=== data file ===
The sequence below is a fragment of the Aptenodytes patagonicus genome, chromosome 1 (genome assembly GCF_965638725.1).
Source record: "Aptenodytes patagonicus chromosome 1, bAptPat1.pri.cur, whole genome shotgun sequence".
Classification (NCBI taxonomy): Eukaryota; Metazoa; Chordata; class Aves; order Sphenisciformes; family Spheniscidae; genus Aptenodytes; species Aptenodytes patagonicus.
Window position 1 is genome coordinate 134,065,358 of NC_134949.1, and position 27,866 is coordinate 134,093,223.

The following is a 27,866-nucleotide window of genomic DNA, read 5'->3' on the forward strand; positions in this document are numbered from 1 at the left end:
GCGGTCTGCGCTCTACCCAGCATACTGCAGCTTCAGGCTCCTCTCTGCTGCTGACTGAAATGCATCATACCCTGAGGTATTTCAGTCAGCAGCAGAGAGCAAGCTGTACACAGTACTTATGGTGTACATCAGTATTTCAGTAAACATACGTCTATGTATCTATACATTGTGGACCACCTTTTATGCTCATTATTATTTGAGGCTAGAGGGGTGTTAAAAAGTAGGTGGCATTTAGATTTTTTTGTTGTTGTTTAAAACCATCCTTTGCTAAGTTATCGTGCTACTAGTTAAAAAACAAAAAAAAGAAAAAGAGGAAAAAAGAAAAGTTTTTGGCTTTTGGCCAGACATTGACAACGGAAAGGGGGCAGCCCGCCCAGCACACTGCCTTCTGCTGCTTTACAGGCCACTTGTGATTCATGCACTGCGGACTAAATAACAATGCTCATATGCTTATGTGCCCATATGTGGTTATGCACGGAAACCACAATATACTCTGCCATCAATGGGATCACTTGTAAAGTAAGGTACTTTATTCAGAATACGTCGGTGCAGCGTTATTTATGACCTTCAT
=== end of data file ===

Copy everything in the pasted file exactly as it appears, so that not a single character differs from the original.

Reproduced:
The sequence below is a fragment of the Aptenodytes patagonicus genome, chromosome 1 (genome assembly GCF_965638725.1).
Source record: "Aptenodytes patagonicus chromosome 1, bAptPat1.pri.cur, whole genome shotgun sequence".
Classification (NCBI taxonomy): Eukaryota; Metazoa; Chordata; class Aves; order Sphenisciformes; family Spheniscidae; genus Aptenodytes; species Aptenodytes patagonicus.
Window position 1 is genome coordinate 134,065,358 of NC_134949.1, and position 27,866 is coordinate 134,093,223.

The following is a 27,866-nucleotide window of genomic DNA, read 5'->3' on the forward strand; positions in this document are numbered from 1 at the left end:
GCGGTCTGCGCTCTACCCAGCATACTGCAGCTTCAGGCTCCTCTCTGCTGCTGACTGAAATGCATCATACCCTGAGGTATTTCAGTCAGCAGCAGAGAGCAAGCTGTACACAGTACTTATGGTGTACATCAGTATTTCAGTAAACATACGTCTATGTATCTATACATTGTGGACCACCTTTTATGCTCATTATTATTTGAGGCTAGAGGGGTGTTAAAAAGTAGGTGGCATTTAGATTTTTTTGTTGTTGTTTAAAACCATCCTTTGCTAAGTTATCGTGCTACTAGTTAAAAAACAAAAAAAAGAAAAAGAGGAAAAAAGAAAAGTTTTTGGCTTTTGGCCAGACATTGACAACGGAAAGGGGGCAGCCCGCCCAGCACACTGCCTTCTGCTGCTTTACAGGCCACTTGTGATTCATGCACTGCGGACTAAATAACAATGCTCATATGCTTATGTGCCCATATGTGGTTATGCACGGAAACCACAATATACTCTGCCATCAATGGGATCACTTGTAAAGTAAGGTACTTTATTCAGAATACGTCGGTGCAGCGTTATTTATGACCTTCAT